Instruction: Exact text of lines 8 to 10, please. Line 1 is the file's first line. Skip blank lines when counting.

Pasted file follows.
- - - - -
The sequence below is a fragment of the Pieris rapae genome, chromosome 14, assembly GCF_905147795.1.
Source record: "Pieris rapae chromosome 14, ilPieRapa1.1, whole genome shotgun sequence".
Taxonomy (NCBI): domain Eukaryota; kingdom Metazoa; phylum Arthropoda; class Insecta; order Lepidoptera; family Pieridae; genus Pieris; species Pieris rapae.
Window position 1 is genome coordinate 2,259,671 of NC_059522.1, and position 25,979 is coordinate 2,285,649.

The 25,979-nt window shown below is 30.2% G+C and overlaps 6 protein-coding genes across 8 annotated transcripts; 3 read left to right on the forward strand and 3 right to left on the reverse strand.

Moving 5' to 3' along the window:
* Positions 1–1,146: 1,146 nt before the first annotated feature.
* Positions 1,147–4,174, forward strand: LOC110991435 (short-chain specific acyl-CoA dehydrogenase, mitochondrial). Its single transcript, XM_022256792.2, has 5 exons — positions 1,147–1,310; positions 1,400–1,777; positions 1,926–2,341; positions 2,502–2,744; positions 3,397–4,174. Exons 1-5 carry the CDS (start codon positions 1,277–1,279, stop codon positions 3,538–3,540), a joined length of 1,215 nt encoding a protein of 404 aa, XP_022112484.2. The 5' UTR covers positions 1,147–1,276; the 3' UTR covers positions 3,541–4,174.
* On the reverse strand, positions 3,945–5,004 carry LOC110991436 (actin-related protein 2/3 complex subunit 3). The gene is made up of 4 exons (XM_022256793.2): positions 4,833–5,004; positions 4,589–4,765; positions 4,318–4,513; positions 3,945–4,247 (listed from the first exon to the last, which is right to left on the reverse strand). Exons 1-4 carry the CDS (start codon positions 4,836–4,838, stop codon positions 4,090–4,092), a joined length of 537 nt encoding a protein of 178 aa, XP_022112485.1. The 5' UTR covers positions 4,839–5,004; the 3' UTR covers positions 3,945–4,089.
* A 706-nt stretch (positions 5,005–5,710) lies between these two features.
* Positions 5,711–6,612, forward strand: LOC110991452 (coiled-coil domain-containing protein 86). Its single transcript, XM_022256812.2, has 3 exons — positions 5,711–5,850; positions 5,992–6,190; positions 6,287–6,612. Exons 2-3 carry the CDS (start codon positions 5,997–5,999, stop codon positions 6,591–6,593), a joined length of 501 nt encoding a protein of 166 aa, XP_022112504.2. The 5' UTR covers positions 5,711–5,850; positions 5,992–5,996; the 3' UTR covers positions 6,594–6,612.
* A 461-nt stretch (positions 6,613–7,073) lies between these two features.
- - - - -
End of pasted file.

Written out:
* Positions 1,147–4,174, forward strand: LOC110991435 (short-chain specific acyl-CoA dehydrogenase, mitochondrial). Its single transcript, XM_022256792.2, has 5 exons — positions 1,147–1,310; positions 1,400–1,777; positions 1,926–2,341; positions 2,502–2,744; positions 3,397–4,174. Exons 1-5 carry the CDS (start codon positions 1,277–1,279, stop codon positions 3,538–3,540), a joined length of 1,215 nt encoding a protein of 404 aa, XP_022112484.2. The 5' UTR covers positions 1,147–1,276; the 3' UTR covers positions 3,541–4,174.
* On the reverse strand, positions 3,945–5,004 carry LOC110991436 (actin-related protein 2/3 complex subunit 3). The gene is made up of 4 exons (XM_022256793.2): positions 4,833–5,004; positions 4,589–4,765; positions 4,318–4,513; positions 3,945–4,247 (listed from the first exon to the last, which is right to left on the reverse strand). Exons 1-4 carry the CDS (start codon positions 4,836–4,838, stop codon positions 4,090–4,092), a joined length of 537 nt encoding a protein of 178 aa, XP_022112485.1. The 5' UTR covers positions 4,839–5,004; the 3' UTR covers positions 3,945–4,089.
* A 706-nt stretch (positions 5,005–5,710) lies between these two features.